Beyond shopping, Paris is obviously known for its art and many museum. My favourite is le Musée d’Orsay, which houses an impressive collection of impressionist masterpieces in a former 19th century railway station. If you need to take a break from the Renoirs and bronze ballerinas, don’t miss the breathtaking views of the Seine from the fifth floor.
Great views of le musée du Louvre from le musee d’Orsay (picture: Cecile R.)
Savory Eclair Foie Gras from Fauchon. Another fun flavor they have is the eclair chien chaud. It looks like an elegant hot dog, but tastes like raspberry and caramel.
As you can tell, Paris is near and dear to my heart. Do you have any favourite Paris spots? Feel free to share them in the comments… I’m already planning my next trip to Paris this summer and I always welcome recommendations!
About the author: born in India, Cecile grew up in Arlington, VA. She currently works in marketing for a French luxury hotel in the District. I had the pleasure of meeting up with her in Paris during her last trip there. And by meeting up with her, I mean we flew on the same plane and hung out everyday. I guess I should mention Cecile also happens to be one of my best friend and contributes witty postings to the French Twist DC facebook page 😉 Find her on twitter under the handle@cecileremington.
… j’ouvrirais les jardins du palais de l’Elysée*. It was a gorgeous, yet cold, fall day in Paris. A perfect day for the French presidential palace to open its ornate wrought-iron gate (topped with a golden French rooster, cocorico please!) to the public for the first Elysée gardens open house tour of the year. Starting with today, visitors will be able to stroll the green grass of the palais every last Sunday of the month. That’s better than the bi-annual White House Garden Tour, though there’s no kitchen garden at l’Elysée… I must say, Francois Hollande’s new policy to open the 18th-century Elysée Palace gardens to the public every last Sunday of the month (they were previously only open once a year during Les Journées du Patrimoine in September – when you can actually visit the inside of the palace too) may be the first of his policies that I approve of 😉
We waited about an hour to cross the Grille du Coq on October 28, 2012
The grounds of l’Elysée, once a jardin parc à la française, now à l’anglaise
Though a little bit of that 18th century French touch remains 😉
L’Elysée was built between 1718 and 1722 and was once occupied by Napoléon…
In Paris on the last Sunday of a month? You can try your hand at reproducing Hollande’s official portrait when visiting the presidential gardens… They’re open from noon to 5PM until March and then from 1PM to 7PM from April to September. Entrance is free and takes place on the Champs Elysées side of the palais, kitty corner from the Grand Palais (metro stop: Champs Elysées-Clemenceau), in front of the grille du coq, the rooster gate. Entrance is free and you can bring food, but no glass bottles. A group of parisiens in front of us had clearly planned a nice picnic only to get their bottle of wine confiscated at the security check-point… * “Me President of the Republic… I will open the gates of the Elysée gardens.”The title of the post refers to Hollande’s use of the phrase “Moi Président de la Republique je…” (Me, when I’m president of the Republic, I will…) fifteen time during his televised debate with Nicolas Sarkozy during the campaign to announce how his presidency would differ from that of his predecessor.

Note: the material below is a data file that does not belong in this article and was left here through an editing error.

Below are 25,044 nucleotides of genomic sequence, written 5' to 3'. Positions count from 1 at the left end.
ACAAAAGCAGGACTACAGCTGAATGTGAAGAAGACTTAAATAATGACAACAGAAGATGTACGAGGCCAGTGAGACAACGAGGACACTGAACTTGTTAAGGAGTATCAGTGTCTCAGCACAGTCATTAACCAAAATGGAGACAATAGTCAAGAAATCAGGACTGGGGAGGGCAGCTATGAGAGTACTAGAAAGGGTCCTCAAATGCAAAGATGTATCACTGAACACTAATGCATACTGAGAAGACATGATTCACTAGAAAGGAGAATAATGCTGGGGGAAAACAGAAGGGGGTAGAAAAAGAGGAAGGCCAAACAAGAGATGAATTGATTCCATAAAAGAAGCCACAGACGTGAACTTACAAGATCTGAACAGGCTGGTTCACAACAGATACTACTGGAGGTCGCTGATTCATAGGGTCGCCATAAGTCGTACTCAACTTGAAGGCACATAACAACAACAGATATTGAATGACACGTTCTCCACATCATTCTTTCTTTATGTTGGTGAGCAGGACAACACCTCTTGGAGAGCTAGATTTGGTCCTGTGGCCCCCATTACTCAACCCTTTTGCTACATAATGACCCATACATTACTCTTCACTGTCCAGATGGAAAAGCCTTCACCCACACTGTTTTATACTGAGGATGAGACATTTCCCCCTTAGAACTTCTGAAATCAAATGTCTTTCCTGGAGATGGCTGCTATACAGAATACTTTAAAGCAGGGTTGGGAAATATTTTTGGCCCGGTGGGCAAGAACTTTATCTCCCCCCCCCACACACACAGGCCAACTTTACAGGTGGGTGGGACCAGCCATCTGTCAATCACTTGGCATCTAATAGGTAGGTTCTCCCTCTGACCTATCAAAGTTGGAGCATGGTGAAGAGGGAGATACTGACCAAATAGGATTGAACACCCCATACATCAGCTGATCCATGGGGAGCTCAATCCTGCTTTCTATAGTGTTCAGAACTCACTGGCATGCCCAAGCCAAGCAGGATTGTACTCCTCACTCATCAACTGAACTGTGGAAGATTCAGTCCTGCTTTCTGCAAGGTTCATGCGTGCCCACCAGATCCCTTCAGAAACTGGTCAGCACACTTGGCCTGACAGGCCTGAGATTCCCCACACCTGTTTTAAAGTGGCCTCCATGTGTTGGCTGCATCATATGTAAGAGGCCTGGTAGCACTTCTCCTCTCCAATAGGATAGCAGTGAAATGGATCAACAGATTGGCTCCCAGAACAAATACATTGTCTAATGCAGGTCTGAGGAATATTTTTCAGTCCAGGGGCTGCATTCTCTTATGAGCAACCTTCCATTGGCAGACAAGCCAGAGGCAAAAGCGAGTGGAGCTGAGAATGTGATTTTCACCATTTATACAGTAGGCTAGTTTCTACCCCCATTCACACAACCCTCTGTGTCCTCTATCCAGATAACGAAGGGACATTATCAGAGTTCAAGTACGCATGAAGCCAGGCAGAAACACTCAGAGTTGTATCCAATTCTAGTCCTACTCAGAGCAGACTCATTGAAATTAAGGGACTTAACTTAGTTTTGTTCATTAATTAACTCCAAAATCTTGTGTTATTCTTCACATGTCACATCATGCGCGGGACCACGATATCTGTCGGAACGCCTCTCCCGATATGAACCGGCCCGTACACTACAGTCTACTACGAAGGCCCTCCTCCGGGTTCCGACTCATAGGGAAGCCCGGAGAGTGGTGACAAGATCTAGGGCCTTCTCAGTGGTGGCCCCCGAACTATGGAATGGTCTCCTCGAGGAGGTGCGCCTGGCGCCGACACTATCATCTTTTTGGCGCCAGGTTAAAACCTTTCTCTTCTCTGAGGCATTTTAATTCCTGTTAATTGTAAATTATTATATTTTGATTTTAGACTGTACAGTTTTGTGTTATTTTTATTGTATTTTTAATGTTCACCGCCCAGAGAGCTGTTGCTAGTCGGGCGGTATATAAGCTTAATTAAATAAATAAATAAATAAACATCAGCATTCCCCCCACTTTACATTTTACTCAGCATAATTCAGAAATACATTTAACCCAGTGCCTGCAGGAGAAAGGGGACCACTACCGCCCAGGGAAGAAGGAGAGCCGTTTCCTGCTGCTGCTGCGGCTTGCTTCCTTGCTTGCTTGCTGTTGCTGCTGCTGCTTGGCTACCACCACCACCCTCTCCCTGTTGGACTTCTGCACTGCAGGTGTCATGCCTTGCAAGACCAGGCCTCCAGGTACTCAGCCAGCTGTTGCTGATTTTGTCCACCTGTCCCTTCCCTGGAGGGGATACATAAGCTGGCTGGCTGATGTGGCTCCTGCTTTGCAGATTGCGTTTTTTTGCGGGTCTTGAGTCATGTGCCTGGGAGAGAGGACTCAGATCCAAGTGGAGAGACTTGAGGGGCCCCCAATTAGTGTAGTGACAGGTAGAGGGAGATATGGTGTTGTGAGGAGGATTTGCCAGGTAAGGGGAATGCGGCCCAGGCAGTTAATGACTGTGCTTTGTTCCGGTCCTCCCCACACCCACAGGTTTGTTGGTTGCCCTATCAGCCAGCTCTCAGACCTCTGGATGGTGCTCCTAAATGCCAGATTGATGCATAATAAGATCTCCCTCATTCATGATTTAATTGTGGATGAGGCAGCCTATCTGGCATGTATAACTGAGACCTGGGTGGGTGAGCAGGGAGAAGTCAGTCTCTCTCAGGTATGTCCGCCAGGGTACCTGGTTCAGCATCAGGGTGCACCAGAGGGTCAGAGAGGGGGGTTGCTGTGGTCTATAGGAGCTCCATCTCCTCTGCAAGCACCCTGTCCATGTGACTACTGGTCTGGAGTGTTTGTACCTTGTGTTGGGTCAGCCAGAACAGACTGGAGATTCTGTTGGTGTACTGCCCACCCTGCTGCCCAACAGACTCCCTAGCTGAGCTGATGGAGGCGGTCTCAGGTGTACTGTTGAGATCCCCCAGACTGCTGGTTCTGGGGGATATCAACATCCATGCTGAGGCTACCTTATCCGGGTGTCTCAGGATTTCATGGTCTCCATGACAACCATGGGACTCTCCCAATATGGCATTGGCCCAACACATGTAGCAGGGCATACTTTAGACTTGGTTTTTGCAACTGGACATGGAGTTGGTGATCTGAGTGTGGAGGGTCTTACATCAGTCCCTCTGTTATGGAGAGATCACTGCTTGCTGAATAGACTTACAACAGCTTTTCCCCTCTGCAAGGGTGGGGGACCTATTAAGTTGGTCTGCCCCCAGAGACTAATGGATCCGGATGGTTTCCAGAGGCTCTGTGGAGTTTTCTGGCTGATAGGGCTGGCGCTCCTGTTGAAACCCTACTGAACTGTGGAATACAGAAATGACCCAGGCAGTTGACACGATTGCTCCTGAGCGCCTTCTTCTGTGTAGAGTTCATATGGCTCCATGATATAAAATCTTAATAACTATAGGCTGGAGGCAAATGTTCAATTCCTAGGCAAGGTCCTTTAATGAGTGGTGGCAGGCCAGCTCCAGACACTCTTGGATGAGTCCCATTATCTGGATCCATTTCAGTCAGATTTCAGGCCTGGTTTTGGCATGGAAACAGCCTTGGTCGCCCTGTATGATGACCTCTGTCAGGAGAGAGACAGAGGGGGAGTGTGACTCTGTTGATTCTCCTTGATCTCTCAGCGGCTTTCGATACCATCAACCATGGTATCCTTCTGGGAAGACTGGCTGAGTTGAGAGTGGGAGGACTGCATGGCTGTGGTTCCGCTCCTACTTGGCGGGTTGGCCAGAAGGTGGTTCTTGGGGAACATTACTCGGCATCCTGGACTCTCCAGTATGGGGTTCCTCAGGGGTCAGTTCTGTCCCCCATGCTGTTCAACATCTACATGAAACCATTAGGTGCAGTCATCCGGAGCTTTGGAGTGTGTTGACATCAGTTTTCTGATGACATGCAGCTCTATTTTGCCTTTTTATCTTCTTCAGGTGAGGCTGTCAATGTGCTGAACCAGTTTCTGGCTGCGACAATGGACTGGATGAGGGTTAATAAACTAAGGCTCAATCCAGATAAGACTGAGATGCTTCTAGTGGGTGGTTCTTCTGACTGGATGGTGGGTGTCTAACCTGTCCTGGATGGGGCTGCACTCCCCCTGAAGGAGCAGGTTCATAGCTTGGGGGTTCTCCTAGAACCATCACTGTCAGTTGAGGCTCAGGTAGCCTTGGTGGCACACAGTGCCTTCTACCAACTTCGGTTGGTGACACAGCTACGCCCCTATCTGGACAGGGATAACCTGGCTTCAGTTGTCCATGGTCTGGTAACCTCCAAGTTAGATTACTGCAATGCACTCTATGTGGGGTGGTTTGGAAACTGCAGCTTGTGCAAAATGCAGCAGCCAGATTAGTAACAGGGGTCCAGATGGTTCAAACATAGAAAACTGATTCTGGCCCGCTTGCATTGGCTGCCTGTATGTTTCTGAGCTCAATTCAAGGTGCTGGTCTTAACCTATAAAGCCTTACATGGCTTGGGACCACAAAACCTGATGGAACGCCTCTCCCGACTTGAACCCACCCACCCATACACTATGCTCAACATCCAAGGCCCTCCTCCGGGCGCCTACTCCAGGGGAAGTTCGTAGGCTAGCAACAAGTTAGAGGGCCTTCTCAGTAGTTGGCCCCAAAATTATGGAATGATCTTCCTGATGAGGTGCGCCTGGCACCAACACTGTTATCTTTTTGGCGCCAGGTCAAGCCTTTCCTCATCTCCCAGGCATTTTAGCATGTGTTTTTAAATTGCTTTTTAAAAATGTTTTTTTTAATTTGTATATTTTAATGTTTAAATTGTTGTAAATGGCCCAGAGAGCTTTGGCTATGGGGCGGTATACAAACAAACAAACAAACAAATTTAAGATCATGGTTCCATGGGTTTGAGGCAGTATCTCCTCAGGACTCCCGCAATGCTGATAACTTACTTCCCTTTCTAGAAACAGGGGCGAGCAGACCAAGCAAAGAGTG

There are many reasons you should visit the Galeries Lafayette on boulevard Haussmann during your visit in the city of light. First, of course, there’s the shopping. You can find anything you want at the Galeries, from a bedskirt to books, cartier watches, chanel bag or kookai skirts, gourmet food, books and Paris souvenirs. You can even buy macarons from Pierre Hermé’s not so secret boutique:
Pierre Herme has a store inside the Galeries Lafayette in l’espace createurs
Then of course, there’s the building itself. You’ll never look at your local mall the same way after seeing the Galeries’ stunning ceiling:
The current store opened in 1912 and is an elegant setting for your luxury shopping
And then there’s the view from the rooftop of the store:
The view from the rooftop of the Galeries Lafayettes at 40 Blvd Hausmann
Not too shabby right? Though the food they serve at the rooftop restaurant is not that great so I wouldn’t recommend getting much more than a salad and a coffee… On top of all this, if you still need a reason to visit, star pâtissier Pierre Hermé is currently exposing a series of his personal drawings. Known for being a pastry artist, his sketches show that he is as can paint as well as he can pipe and that he is equally talented with pencils or a whisk 😉
Just like a designer, Pierre Herme sketches his pastries during the creative process
Pierre’s sketches are part of a larger exhibit called “Made in Mode” that offers an insider’s view of fashion. Throughout the month of April, shoppers will get a sneak peek into the kind of work that goes on behind the scene at the Galeries Lafayette, through workshops, pop-up boutiques and exhibitions. The 6th floor for example (the one that leads to that gorgeous rooftop), will give designers, jewelers, leatherworkers and others a platform to display the techniques they use in their crafts. Dior will share its beauty secrets with a pop-up nail salon and workshops on creating your own fragrance. Princesse Tam Tam and Fendi will reveal what it takes to create a new lingerie line or a new bag, respectively. In short, if you’re in Paris this April, you really have no excuse to skip the Galeries Lafayette!